By Jon Hall
The world has completely lost its mind – I’m sure many reading would agree with that statement. Every day, there’s a fresh deluge of current events and news that takes precedence over whatever news cycle might have come before it.
Just last month, representatives of Congress allegedly performed insider stock trading before the coronavirus caused nationwide lockdowns. Effectively, elected officials profited hugely off of using non-disclosed information to absolutely no consequences. Now, the scandal isn’t even a blip on anyone’s radar.
At the beginning of the year, Australia had massive brushfires and Brexit saw the United Kingdom withdraw from the European Union. That feels like ancient history after the whirlwind of a year we’ve had, though.
If you’ve found yourself growing numb – don’t feel guilty.
With the majority of the nation ordered to stay at home, anxiety and worry and uncertainty have taken root for most. A recent study reveals that 95% of emotions people experience are negative, with only 5% being positive.
The breakneck speed of the media only exacerbates any feelings of anxiety plaguing us, and that seems to be intentional.
With so much information thrown at us every day to digest, two reactions can occur: the already overwhelming levels of stress impacting Americans will rise or the headlines and stories from media outlets all blur together and essentially lose any meaning.
Marc Brackett, the founding director of the Yale Center for Emotional Intelligence who conducted the study, detailed that he’s never seen anything like the current mentality of the U.S. before:
I’ve done big studies on this before, and it’s never been these kinds of feelings. Never have I done a project where -across 5,000 people across the United States, and even other countries – 95 percent of the words people came up with were overwhelmed, anxious.
It’s no surprise, if you really consider it. The coronavirus has shut down restaurants, bars, movie theaters, concerts, outdoor events; seemingly anything that could be considered a fun distraction has been canceled by the pandemic.
In turn, many are being forced to take a look at themselves, with the classical ideas of fulfillment and even stoicism returning back to a populace that would rather be more focused on content over any of the merits self-reflection may have.
With the media constantly pushing out stories and headlines trying to take advantage of the uncertainty regarding the coronavirus along with nationwide orders of only leaving your house when absolutely necessary – and social distancing guidelines for when you do – choosing optimism is a daily battle.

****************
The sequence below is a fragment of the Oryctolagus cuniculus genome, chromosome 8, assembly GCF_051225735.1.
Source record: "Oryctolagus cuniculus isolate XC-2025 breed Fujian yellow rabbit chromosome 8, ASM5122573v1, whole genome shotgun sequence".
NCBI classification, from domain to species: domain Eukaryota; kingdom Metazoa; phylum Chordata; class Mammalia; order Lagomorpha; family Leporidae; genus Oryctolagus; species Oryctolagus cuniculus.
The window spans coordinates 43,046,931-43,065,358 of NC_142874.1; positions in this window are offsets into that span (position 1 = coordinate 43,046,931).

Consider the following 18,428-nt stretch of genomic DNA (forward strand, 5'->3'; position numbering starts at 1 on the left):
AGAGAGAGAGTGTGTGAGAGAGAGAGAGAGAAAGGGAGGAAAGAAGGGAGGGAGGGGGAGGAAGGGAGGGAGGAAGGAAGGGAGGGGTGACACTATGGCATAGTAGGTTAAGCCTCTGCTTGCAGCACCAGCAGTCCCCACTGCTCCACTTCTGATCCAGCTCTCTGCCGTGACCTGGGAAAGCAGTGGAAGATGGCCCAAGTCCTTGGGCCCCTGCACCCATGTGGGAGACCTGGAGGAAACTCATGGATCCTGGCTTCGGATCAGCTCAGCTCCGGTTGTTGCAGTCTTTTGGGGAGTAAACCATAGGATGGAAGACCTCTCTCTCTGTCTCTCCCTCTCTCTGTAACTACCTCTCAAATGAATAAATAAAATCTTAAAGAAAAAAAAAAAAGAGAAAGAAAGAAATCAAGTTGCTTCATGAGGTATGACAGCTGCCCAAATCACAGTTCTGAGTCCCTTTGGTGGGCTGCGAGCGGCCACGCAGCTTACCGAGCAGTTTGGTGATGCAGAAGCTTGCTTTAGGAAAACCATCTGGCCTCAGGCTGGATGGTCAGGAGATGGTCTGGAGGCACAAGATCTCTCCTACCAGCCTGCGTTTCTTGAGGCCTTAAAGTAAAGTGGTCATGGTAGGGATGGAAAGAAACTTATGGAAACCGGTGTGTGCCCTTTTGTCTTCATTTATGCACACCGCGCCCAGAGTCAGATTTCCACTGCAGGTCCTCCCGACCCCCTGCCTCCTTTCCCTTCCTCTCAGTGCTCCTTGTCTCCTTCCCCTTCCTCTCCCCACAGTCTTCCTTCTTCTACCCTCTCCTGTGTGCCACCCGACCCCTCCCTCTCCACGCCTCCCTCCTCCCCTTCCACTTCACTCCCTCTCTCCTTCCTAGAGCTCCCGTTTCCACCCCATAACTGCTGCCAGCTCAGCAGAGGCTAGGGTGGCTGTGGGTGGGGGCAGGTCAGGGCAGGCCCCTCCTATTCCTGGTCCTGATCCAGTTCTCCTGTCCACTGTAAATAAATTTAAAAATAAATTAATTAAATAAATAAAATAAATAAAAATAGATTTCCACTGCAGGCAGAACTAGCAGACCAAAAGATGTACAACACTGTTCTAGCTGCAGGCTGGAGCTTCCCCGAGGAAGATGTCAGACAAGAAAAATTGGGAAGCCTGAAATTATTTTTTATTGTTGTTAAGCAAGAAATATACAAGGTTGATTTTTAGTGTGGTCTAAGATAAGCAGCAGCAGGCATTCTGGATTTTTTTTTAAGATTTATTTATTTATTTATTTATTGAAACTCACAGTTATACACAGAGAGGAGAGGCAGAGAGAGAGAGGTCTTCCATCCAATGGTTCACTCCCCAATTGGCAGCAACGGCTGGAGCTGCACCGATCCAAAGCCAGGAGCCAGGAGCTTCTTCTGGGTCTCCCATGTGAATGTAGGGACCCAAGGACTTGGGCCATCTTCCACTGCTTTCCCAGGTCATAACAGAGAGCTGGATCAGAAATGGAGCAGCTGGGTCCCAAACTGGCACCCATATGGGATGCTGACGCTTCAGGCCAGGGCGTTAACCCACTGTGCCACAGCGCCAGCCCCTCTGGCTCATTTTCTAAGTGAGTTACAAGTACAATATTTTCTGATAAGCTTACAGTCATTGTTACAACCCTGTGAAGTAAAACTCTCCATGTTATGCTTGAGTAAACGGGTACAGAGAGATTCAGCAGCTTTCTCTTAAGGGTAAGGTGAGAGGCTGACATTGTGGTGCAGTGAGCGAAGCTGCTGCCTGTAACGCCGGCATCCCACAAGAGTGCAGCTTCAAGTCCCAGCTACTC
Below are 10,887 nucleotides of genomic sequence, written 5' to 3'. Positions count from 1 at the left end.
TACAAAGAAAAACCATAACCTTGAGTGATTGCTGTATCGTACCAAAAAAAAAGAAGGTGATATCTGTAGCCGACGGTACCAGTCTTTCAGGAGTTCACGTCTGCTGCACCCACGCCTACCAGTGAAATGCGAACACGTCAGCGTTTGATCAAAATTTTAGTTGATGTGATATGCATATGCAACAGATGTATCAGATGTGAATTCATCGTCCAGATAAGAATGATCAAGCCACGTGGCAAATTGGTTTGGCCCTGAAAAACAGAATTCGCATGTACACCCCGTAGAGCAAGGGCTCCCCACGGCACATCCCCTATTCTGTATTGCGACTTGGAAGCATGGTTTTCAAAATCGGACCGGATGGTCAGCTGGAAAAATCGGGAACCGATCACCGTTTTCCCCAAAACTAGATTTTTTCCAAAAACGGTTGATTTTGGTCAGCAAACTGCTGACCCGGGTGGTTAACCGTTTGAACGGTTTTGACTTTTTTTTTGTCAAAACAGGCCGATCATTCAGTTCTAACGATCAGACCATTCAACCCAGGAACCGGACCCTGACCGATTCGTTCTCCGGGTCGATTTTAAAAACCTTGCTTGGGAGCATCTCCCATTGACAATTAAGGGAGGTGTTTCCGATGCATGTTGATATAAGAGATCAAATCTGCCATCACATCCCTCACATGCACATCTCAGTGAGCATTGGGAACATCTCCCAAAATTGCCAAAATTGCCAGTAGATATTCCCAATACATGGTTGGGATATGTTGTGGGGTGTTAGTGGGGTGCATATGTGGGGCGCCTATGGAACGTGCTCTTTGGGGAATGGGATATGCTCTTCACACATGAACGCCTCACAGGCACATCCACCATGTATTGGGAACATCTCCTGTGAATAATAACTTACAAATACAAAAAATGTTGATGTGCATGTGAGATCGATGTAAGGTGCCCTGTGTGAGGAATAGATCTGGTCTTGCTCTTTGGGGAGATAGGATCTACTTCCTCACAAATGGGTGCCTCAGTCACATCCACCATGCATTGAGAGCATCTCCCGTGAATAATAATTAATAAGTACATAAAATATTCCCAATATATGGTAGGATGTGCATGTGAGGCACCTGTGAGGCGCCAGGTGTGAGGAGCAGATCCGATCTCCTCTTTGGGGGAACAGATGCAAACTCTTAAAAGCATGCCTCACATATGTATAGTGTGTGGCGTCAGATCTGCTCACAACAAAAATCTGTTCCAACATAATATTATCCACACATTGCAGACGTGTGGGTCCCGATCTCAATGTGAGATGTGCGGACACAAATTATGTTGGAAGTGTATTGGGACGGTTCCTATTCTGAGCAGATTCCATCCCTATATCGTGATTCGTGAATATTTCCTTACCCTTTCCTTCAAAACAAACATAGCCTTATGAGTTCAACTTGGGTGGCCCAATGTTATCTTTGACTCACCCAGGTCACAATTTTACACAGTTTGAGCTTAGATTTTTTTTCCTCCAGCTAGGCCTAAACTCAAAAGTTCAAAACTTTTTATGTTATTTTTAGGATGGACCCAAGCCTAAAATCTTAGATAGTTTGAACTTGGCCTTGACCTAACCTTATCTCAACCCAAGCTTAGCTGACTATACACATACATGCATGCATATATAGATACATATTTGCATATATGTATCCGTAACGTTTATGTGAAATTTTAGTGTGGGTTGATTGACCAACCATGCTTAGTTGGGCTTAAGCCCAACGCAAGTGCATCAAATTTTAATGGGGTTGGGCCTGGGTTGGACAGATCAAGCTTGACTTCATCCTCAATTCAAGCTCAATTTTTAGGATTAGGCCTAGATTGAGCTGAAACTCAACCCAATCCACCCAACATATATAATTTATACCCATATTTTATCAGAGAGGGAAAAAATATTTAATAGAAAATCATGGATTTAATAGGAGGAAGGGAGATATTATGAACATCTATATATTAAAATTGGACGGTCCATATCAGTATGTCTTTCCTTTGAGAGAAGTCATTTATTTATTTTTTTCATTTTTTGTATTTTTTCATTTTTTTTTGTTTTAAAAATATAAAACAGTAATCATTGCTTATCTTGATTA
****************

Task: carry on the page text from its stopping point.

Focus on what you can change, not on what you can’t.
Lots of people are stuck on a one-lane track when it comes to their mental health. Many obsess and fret over salacious tidbits of information they glean from the news or their smartphones every minute of every day.
When you obsess over what’s out of your control, you can feel both stressed and overwhelmed in the mindset that your actions have no input on changing course from catastrophe and, eventually, this poisonous mentality causes the mind to eat itself.
Instead, focusing on matters that are able to be controlledin a time of such incertitude conversely expands your mind and attitude:
Anything as simple as ranging from taking a walk, lifting dumbbells, or going on a bicycle ride can not only be beneficial to your body – it also vastly improves your mood.
It doesn’t matter what you do, just put down the remote or video game controller and get to it.
If you like fiction… go for it. If you like non-fiction… go for it. If you like writing… go for it. Did you know that Shakespeare wrote several of his most famous plays during a plague?
Reading and writing help keep the mind sharp and well-honed.
In today’s constantly connected, 24/7, digitized world, menial suggestions like spending a day doing yardwork or sitting in your backyard and listening to the birds chirp seems redundant.
However, in my thinking, there is no better escape than hiking a wooded trail or using a Sunday to mow your lawn and maintain your outside property.
Mindfulness doesn’t always have to mean the Buddhist idea of meditation. Mindfulness can be making a conscious decision to make good choices and choosing your attitude. Meditation, though, could be a great method to turn to during quarantine.
The most vital aspect of mindfulness is choosing to have a good day and promoting positive energy. Instead of focusing on the exclusively negative factors that seem to be currently dominating American life, you can choose happiness.